There exist two types of gialli, and I'm not referring to the Italian ones versus all the other countries. No, I'm actually talking about two types of plots. Either a giallo handles about a masked psycho-killer with black gloves who savagely butchers people – preferably pretty young models – with sharp objects, or it handles about a convoluted murder conspiracy complete with sexual intrigues, betrayal and triangular relationships. "Death Haunts Monica", a Spanish giallo released when the glory years of the genre were already fading out, belongs in the second category and it also takes an incredibly long time before the murders start occurring. But don't be alarmed too much because the film still provides plenty of entertainment during the first gore-free hour, thanks to interesting character developments, tension building and – of course – copious amounts of 100% gratuitous nudity. The beautiful and rich Monica is married to Federico (played by Jean Sorel who plays an adulterous scumbag in pretty much every movie I've ever seen starring him) and lives a rather dull and monotonous life inside their big luxurious mansion. Federico and his sex- addicted partner Arturo run a successful company, but Federico also has an affair with the sexy model Eva. However, Eva is actually in a lesbian relationship with Federico's secretary Elena, and the both of them want to blackmail him by threatening to inform Monica about her husband unfaithfulness. And as if life isn't difficult enough already for Federico, a sinister ex-convict shows up at his doorstep and threatens to expose a horrible secret from the past. And then, suddenly, poor Monica is attacked in her own house by a violent perpetrator dressed in black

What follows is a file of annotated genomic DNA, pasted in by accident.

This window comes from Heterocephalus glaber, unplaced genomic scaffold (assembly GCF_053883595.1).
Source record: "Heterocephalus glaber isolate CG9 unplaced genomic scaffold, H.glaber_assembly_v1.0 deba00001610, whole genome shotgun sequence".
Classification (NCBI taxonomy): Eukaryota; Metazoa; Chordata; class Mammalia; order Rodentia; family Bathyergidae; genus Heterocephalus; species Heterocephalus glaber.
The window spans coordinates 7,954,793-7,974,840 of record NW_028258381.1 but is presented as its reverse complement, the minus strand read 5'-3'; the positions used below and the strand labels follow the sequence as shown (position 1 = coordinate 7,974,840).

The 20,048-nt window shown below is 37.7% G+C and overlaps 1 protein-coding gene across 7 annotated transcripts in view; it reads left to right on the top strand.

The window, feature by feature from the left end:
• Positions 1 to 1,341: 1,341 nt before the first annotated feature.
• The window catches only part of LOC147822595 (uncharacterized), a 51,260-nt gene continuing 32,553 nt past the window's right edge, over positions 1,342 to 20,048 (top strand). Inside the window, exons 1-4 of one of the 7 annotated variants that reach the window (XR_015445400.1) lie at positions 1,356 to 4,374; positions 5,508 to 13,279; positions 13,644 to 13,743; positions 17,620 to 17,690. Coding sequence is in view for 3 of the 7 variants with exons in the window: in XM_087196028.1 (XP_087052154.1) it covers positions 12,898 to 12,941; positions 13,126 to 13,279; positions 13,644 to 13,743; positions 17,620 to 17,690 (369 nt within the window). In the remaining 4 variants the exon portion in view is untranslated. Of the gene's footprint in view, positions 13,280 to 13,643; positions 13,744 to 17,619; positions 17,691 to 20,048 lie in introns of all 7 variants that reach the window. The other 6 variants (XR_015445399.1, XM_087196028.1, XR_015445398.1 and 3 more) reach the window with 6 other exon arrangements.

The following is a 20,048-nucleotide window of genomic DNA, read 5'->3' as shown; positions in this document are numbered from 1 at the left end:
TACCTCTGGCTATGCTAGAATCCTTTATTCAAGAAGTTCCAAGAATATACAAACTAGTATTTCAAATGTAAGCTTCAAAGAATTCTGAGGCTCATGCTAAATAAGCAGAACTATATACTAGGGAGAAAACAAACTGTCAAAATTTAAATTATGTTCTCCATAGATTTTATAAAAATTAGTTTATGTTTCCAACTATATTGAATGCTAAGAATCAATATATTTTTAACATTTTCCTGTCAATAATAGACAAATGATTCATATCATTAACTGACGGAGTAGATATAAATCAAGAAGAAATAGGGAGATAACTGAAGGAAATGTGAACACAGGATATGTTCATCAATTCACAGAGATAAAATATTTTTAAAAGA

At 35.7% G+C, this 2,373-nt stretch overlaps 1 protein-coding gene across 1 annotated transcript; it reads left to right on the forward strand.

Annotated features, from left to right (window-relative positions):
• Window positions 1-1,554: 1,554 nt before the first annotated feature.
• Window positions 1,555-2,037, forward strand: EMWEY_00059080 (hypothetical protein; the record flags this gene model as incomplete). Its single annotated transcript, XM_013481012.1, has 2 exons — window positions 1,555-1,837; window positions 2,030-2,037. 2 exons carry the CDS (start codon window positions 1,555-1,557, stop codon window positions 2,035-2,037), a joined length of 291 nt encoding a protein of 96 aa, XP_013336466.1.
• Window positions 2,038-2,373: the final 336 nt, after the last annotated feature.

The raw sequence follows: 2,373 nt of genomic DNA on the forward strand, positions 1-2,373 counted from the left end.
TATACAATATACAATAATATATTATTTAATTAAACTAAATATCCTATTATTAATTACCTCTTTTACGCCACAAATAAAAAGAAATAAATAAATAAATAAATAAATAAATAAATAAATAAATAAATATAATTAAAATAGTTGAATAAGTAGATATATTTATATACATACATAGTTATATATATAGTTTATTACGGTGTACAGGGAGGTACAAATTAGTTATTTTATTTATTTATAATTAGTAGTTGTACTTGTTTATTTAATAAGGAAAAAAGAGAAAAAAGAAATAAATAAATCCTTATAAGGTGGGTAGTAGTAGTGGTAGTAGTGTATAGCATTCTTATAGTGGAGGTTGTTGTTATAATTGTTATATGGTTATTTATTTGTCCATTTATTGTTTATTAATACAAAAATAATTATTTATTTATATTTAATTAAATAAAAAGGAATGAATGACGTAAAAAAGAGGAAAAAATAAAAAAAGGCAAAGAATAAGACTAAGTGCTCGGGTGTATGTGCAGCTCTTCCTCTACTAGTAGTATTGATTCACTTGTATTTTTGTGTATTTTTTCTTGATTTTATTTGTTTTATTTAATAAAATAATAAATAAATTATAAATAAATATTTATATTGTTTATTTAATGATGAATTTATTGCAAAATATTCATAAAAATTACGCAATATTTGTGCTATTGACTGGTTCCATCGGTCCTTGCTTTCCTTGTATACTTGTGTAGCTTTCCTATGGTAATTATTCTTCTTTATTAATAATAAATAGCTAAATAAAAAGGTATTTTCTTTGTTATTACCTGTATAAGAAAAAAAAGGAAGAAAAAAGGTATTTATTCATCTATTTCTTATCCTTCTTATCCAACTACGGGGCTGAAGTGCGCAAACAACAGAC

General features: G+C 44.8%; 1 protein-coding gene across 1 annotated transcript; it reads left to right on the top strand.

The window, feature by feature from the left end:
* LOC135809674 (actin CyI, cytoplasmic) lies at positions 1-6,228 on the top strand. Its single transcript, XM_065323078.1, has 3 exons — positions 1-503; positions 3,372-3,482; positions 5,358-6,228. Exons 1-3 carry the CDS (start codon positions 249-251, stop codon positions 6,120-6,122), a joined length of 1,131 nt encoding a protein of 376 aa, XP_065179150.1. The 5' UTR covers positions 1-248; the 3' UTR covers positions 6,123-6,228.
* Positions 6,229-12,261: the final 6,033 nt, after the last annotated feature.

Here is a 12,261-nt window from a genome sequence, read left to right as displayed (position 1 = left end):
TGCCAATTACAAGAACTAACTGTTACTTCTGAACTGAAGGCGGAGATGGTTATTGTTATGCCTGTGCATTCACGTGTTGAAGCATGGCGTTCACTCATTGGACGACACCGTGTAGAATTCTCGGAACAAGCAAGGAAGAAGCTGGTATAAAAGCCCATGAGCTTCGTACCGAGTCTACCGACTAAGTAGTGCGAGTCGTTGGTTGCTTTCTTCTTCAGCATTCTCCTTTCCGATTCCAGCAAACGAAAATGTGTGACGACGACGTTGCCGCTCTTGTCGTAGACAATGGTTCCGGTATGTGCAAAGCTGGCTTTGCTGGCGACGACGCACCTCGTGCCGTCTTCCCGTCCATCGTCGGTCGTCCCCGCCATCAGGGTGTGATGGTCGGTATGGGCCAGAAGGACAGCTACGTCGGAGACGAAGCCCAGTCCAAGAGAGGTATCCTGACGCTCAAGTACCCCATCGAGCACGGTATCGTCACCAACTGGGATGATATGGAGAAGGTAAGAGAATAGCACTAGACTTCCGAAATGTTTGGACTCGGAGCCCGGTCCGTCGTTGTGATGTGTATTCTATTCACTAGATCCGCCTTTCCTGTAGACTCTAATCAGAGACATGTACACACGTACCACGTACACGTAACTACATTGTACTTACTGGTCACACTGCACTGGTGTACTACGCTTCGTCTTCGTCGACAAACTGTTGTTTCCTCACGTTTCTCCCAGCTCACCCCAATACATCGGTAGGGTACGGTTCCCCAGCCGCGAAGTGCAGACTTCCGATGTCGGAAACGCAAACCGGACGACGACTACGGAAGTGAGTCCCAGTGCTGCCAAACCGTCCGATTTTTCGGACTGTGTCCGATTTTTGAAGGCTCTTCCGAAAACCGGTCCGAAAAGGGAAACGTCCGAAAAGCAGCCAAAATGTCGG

The main problem with "Death Haunts Monica" is a typical one for over-ambitious gialli from unknown and largely inexperienced directors. The plot and suspense keeps on building up towards a climax that can't possibly meet the expectations that were raised during the film. In spite of all the intrigues and the red herrings and the secrecy, the conclusion is rather dumb and multiple essential key-characters are eliminated abruptly. Like several of my fellow reviewers already pointed out, director Ramón Fernandez clearly tried to imitate the French suspense masterpiece "Les Diaboliques", especially during the wannabe sensual sequences where Nadiuska and Karin Schubert are sitting on a bed naked and conspiring against Federico, but the homage doesn't really work. The character of Arturo is amusing (but totally implausible) and the sub plot with the mysterious Diego definitely holds potential but remains too vague. "Death Haunts Monica" is perhaps worth a look in case you're a fellow giallo-lover and have already seen all the more popular Italian classics, but not a movie worth tracing down.